@user2159978 did you see this line cell.yourbutton.tag = indexPath.row;. You've to initialize tag before use it. Otherwise it leads to unexpected result.

@user2159978 2014-11-24 11:23:07

the question was about does iOS system use tags which you haven't set by itself? and may these values correlate with tag = 0 you set in your own code?

@Vincent Cheong 2015-06-12 12:24:55

This solution runs into problems when you start inserting and deleting rows. The tag is not updated when rows are shifted. Instead of keeping a reference to the row. It may be better to keep a reference to a unique object id.

@Nischal Hada 2015-07-27 09:20:50

check this question dude stackoverflow.com/questions/31649220/…

@Mani 2015-07-27 10:01:41

@nischalhada This trick shouldn't work for your question (Multiple sections). You should go with another approach.

@TigerCoding 2015-12-29 19:44:18

Anytime you find yourself assigning values to the tag attributes of views, you have a very bad code smell that can bite you later on. Look for better ways to achieve your goal, not the first S.O. post you find.

@Mani 2015-12-30 07:02:36

@TigerCoding I agree with the point "Look for better ways to achieve" But It's not too bad code, if so, S.O user won't give votes like this and also that cann't bit you later on. If you doing wrongly, its bite you right now. I know, This code won't help you for section wise datasource. See older comments.

@GoodSp33d 2014-07-13 08:06:28

Delegates are the way to go.

As seen with other answers using views might get outdated. Who knows tomorrow there might be another wrapper and may need to use cell superview]superview]superview]superview]. And if you use tags you would end up with n number of if else conditions to identify the cell. To avoid all of that set up delegates. (By doing so you will be creating a re usable cell class. You can use the same cell class as a base class and all you have to do is implement the delegate methods.)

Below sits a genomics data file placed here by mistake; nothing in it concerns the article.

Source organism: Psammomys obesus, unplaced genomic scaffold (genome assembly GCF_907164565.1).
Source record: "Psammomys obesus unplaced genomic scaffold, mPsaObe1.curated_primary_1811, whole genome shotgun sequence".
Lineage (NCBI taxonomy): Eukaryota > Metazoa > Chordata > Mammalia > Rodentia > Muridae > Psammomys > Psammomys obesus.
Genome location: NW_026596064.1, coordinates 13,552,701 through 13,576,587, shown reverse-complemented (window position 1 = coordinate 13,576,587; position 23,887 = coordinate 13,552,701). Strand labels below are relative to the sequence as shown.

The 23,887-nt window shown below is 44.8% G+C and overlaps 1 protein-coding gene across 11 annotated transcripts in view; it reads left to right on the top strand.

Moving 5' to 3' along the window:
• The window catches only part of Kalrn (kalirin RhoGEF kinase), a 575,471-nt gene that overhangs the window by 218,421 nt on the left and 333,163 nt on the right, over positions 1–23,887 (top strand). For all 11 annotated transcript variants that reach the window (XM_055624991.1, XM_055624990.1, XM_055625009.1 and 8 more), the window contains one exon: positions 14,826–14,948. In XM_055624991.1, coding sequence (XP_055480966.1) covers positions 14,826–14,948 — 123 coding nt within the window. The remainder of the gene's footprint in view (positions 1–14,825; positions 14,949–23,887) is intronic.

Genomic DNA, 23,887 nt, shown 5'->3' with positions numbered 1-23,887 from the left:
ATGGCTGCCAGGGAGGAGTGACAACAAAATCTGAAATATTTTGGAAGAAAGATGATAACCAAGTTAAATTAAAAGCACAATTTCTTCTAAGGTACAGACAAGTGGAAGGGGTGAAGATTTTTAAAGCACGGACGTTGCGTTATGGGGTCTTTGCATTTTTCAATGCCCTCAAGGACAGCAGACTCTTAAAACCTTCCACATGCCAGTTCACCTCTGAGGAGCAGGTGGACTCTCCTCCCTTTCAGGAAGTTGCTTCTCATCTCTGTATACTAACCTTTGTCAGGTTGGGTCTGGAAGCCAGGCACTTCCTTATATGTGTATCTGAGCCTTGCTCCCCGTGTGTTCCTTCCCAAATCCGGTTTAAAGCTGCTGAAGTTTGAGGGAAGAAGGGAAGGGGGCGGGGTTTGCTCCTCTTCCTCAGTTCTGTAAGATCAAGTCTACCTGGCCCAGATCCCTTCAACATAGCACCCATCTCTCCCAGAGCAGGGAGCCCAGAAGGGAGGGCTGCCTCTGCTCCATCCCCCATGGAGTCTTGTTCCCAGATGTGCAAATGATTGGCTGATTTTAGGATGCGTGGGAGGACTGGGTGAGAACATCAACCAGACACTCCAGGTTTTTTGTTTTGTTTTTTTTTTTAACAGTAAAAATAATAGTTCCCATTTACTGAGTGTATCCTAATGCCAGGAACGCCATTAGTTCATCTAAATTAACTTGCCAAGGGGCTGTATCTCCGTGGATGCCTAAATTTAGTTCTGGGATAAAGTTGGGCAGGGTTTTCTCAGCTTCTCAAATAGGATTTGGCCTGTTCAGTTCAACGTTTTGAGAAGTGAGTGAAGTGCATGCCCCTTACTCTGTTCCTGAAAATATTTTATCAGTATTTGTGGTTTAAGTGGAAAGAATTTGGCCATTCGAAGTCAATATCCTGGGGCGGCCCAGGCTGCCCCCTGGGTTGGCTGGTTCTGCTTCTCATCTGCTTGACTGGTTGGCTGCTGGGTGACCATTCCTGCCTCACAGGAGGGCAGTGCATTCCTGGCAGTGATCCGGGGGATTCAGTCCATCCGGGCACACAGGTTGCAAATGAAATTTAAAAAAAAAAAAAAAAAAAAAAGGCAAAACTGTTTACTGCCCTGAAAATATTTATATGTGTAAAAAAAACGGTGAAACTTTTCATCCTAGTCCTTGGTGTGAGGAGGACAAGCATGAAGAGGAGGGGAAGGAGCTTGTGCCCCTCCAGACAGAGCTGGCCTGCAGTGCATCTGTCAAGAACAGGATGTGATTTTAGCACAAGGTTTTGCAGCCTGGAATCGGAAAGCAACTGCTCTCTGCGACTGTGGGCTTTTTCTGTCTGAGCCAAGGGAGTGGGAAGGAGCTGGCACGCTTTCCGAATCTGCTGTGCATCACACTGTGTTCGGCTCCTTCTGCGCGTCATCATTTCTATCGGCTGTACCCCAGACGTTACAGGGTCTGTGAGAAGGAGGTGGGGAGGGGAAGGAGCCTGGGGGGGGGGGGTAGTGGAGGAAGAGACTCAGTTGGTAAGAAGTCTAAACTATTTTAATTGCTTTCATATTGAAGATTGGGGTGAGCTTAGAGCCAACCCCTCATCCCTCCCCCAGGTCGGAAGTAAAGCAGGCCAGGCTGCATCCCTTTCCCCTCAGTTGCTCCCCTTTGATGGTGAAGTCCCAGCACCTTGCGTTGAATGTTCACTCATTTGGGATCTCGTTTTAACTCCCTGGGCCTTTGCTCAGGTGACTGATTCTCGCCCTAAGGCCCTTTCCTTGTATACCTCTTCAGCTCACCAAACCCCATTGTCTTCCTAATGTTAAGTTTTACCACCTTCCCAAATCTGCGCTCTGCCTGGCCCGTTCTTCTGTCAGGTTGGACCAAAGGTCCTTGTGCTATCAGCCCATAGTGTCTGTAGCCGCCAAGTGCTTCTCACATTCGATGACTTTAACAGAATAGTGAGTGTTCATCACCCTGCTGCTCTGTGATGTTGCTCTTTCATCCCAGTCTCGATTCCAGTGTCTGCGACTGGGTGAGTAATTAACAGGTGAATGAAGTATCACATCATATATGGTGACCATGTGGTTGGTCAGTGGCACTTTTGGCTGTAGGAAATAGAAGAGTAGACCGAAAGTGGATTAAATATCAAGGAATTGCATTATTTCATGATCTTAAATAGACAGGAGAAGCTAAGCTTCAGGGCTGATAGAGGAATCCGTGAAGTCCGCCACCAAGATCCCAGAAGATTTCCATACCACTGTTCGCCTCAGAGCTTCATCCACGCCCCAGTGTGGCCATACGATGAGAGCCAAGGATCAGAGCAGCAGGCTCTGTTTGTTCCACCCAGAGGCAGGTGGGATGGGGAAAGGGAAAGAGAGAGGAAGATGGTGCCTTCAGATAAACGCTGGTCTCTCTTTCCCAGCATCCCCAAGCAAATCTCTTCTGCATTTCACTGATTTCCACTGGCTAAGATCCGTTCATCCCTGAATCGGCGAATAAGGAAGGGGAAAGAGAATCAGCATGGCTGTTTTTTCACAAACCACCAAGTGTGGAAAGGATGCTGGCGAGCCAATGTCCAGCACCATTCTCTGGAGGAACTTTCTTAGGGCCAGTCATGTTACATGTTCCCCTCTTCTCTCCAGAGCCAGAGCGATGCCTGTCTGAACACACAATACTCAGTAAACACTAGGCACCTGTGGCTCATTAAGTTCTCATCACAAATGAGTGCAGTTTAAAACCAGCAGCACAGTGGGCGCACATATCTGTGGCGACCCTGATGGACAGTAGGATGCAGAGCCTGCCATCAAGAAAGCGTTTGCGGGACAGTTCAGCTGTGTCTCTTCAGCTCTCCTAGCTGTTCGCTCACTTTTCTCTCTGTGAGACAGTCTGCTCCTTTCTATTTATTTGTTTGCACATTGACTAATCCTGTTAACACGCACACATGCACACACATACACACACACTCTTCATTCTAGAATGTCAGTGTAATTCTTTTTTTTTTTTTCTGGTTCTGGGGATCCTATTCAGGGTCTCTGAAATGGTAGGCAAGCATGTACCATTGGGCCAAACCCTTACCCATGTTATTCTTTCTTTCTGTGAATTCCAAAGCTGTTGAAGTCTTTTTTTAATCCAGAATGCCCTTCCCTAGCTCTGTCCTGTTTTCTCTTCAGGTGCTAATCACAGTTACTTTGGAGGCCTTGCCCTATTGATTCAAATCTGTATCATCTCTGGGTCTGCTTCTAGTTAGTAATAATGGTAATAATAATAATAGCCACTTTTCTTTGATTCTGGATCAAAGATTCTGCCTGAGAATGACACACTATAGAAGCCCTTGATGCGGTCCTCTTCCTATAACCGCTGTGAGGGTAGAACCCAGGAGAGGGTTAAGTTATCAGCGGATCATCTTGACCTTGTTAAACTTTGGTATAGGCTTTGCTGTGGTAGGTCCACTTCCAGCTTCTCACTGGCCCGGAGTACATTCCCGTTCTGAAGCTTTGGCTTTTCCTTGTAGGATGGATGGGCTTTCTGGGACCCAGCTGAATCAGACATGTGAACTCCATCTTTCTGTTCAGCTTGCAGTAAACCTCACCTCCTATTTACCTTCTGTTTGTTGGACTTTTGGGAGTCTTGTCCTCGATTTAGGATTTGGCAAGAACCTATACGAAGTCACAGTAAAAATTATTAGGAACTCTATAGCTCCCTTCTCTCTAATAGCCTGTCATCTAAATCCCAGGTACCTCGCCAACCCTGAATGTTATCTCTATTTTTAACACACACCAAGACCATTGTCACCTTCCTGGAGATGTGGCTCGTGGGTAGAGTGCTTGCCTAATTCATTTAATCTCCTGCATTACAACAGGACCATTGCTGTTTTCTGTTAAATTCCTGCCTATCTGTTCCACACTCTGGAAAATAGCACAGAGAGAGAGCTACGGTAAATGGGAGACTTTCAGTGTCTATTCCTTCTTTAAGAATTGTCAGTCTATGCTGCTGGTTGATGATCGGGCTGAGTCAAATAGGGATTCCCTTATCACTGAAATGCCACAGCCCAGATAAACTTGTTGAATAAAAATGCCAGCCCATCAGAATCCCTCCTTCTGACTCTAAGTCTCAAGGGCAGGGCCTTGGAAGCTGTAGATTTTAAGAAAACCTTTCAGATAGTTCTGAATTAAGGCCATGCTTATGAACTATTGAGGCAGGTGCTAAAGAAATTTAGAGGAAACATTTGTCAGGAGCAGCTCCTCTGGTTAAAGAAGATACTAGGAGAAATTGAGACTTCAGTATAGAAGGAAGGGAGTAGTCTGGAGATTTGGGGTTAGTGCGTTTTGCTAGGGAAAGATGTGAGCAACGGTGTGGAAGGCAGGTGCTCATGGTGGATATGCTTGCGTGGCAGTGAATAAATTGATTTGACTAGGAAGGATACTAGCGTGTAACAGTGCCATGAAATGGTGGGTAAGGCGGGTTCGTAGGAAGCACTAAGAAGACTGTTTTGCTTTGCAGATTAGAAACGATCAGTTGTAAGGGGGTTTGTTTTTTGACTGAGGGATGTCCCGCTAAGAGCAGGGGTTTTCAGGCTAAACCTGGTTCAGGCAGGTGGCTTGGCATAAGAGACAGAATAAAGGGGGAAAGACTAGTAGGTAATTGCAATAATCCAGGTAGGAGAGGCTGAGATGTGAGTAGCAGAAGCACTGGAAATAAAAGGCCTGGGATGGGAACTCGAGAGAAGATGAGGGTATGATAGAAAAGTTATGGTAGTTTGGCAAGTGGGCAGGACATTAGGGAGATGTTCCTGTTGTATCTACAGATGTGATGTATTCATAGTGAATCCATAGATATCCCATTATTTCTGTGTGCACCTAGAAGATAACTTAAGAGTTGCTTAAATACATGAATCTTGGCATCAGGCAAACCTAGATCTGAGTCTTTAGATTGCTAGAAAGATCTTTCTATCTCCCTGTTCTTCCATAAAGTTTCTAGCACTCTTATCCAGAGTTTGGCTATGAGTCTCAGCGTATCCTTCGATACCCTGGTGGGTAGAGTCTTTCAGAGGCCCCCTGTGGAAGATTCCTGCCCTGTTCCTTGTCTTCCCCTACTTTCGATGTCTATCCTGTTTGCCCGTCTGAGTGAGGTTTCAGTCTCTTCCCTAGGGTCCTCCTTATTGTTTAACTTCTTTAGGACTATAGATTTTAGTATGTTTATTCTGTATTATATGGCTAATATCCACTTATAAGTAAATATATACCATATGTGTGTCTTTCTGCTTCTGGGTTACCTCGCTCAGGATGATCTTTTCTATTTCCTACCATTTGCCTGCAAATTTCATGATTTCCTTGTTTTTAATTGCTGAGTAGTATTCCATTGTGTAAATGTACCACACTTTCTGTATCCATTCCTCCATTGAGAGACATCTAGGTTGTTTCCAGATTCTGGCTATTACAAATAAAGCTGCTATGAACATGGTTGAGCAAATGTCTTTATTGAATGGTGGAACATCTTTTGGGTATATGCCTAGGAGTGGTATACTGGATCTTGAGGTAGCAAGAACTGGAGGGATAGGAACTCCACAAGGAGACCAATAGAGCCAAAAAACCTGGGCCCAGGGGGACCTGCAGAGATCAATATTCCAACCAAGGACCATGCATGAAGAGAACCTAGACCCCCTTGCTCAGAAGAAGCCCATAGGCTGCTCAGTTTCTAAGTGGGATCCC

First we need a interface (protocol) which will be used by cell to communicate(delegate) button clicks. (You can create a separate .h file for protocol and include in both table view controller and custom cell classes OR just add it in custom cell class which will anyway get included in table view controller)

@protocol CellDelegate <NSObject>
- (void)didClickOnCellAtIndex:(NSInteger)cellIndex withData:(id)data;
@end

Include this protocol in custom cell and table view controller. And make sure table view controller confirms to this protocol.

In custom cell create two properties :

@property (weak, nonatomic) id<CellDelegate>delegate;
@property (assign, nonatomic) NSInteger cellIndex;

In UIButton IBAction delegate click : (Same can be done for any action in custom cell class which needs to be delegated back to view controller)

- (IBAction)buttonClicked:(UIButton *)sender {
    if (self.delegate && [self.delegate respondsToSelector:@selector(didClickOnCellAtIndex:withData:)]) {
        [self.delegate didClickOnCellAtIndex:_cellIndex withData:@"any other cell data/property"];
    }
}

In table view controller cellForRowAtIndexPath after dequeing the cell, set the above properties.

cell.delegate = self;
cell.cellIndex = indexPath.row; // Set indexpath if its a grouped table.

And implement the delegate in table view controller:

- (void)didClickOnCellAtIndex:(NSInteger)cellIndex withData:(id)data
{
    // Do additional actions as required.
    NSLog(@"Cell at Index: %d clicked.\n Data received : %@", cellIndex, data);
}

This would be the ideal approach to get custom cell button actions in table view controller.

@JulianSymes 2014-07-17 11:17:19

Why have you made the delegate a strong property of the cell? This will give you a retain cycle, unless you know the controller only weakly holds the cell.

@skornos 2015-03-07 09:17:09

what about the _cellIndex beign updated after the cell is deleted?

@Bista 2015-07-10 04:38:29

I heard from one of my friend saying using delegate on each cell causes memory consumption, so use tags. Is this true?